The Irish Times view on direct provision: an end is now in sight
An overhaul of this indefensible system must be included in the programme for the next government
A small protest last month calling for the end of direct provision gathered outside the Dáil. Photograph: Nick Bradshaw
It’s now 21 years since the State introduced its system of direct provision for asylum seekers. Its failings were apparent almost immediately. Conditions varied across the network of mostly privately-run accommodation centres. A policy of “dispersal” meant many newcomers found themselves in isolated areas with poor services and few social outlets. Inspection regimes were inadequate and the State’s reliance on private providers blurred the lines of accountability.
Deterrence was built into the system. Overseen by the Department of Justice, which was driven by fear of “pull factors”, direct provision offered asylum seekers meals and a meagre allowance but no access to paid work and little chance to integrate. These limitations were morally wrong, but they also rested on an assumption that was soon undermined: in theory people were to live in these centres for a short period but in practice, because the State’s byzantine system was incapable of processing cases speedily, many ended up staying for years. The cost in mental health of such institutionalisation has been well documented.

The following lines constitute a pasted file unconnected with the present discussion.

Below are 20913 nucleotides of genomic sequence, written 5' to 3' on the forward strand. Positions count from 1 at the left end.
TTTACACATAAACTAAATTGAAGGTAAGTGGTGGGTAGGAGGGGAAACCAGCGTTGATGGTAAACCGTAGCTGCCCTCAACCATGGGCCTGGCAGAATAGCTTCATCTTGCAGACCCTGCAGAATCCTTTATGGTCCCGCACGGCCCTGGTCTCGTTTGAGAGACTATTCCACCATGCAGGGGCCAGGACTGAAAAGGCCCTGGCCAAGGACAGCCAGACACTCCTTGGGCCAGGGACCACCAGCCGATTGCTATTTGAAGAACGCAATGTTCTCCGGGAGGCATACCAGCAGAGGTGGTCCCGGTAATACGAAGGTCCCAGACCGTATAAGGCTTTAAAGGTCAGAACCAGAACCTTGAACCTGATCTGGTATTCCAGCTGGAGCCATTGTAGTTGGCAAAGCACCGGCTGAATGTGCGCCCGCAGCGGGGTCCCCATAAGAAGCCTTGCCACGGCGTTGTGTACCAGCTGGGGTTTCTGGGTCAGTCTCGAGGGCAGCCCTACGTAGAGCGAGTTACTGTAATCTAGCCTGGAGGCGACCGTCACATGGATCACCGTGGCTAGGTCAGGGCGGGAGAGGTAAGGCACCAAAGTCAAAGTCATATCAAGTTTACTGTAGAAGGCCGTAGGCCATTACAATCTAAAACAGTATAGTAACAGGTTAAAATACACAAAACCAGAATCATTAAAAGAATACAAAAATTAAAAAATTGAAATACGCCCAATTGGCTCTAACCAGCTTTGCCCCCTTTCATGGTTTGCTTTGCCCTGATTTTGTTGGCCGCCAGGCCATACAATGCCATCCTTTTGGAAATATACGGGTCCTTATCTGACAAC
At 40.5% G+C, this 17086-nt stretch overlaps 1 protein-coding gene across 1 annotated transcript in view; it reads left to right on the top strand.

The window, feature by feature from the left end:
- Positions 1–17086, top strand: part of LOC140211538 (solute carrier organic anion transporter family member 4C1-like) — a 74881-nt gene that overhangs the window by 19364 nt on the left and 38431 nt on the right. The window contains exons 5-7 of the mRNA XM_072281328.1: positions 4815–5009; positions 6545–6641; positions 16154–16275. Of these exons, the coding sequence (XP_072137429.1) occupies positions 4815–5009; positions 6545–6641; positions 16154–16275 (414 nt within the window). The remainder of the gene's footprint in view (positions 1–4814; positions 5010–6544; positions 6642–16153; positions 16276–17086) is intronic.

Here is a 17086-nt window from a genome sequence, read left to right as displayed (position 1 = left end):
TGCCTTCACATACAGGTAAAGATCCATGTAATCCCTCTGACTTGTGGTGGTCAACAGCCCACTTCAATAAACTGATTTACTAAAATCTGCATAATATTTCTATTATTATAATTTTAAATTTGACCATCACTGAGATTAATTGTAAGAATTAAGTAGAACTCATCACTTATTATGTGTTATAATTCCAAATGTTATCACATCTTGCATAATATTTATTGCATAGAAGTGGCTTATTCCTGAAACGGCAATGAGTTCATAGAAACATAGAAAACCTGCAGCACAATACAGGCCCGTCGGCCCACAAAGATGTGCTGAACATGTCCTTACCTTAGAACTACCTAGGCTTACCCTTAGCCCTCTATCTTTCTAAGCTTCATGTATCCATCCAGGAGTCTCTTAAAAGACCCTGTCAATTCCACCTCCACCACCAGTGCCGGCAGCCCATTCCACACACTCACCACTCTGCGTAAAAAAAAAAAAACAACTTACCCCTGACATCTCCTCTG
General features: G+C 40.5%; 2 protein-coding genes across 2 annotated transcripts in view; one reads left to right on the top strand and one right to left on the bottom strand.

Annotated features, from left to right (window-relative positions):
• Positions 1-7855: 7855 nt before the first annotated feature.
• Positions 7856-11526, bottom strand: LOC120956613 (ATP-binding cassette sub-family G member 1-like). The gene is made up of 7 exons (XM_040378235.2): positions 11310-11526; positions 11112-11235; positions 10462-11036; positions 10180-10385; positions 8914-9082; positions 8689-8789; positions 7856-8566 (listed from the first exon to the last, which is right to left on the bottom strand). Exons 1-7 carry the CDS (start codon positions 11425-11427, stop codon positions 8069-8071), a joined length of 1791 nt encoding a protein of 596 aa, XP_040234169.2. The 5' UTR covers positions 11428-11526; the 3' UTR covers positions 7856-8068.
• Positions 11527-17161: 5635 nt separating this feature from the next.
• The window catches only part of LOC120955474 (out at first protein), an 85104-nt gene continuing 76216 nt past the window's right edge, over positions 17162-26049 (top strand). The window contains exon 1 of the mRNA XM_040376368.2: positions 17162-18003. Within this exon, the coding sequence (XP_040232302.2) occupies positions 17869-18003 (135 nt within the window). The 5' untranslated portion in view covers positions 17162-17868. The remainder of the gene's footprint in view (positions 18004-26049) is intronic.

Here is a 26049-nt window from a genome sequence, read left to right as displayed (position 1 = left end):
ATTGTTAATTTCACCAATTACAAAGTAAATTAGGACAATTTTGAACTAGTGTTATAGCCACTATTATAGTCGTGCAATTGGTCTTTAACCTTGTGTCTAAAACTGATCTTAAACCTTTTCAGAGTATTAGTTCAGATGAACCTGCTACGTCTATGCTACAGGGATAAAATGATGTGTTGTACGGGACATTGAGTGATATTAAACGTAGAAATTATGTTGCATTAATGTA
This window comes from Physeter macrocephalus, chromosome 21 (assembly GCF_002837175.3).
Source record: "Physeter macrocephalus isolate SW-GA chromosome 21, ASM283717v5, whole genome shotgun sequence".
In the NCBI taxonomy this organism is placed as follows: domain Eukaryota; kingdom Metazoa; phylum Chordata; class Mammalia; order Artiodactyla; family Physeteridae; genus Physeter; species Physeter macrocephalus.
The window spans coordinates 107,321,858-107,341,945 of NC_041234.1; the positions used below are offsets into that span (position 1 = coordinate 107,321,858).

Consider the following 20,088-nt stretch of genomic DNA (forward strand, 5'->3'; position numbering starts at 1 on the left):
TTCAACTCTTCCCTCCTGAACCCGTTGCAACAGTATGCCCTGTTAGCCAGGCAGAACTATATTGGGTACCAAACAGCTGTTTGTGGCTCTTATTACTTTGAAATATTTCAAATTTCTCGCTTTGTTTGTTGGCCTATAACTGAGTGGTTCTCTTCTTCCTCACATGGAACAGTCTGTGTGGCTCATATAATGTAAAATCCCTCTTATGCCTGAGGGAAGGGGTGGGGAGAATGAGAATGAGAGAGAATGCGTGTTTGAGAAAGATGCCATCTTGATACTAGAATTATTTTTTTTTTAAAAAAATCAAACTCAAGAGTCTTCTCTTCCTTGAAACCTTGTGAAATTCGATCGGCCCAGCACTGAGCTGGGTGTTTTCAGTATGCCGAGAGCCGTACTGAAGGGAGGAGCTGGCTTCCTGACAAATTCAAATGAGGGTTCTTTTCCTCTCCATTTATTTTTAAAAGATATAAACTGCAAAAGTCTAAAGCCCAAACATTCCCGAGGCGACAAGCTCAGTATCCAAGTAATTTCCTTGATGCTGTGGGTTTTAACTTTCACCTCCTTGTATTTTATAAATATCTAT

There have been some improvements. The application process is quicker, appeals are more transparent and conditions in many centres improved as a result of a 2014 working group led by former High Court judge Bryan MacMahon. In 2017, a landmark was reached when the Supreme Court ruled that it was unconstitutional to impose a blanket ban on asylum seekers working.
Such an overhaul of this indefensible system must be included in the programme for the next government
Building on that reformist momentum, an expert group led by Catherine Day, a former secretary general of the European Commision (and a member of the Irish Times Trust), is due to make its own recommendations for change in September. A briefing note from the group identifies a list of steps that could immediately improve the situation, including extending the right to work, exploration of alternative housing models and ensuring binding standards for centres are applied and enforced by January 2021. It also suggests moving away from emergency accommodation and reducing the time taken to process decisions.
Some of these ideas have circulated before, but the imprimatur of a Government-established group will give them invaluable impetus within the system. Minister for Justice Charlie Flanagan said at the weekend that “root and branch reform” of the system and the policy behind it was now required. That is welcome, though it’s a pity that such forthright comments are emerging from Government as it prepares to leave office.
Now that the expert group has helpfully signalled its areas of focus, Government can get to work on addressing some of the issues that could improve applicants’ lives in the short-term while beginning broader preparations for a new model for the long-term. Such an overhaul of this indefensible system must be included in the programme for the next government.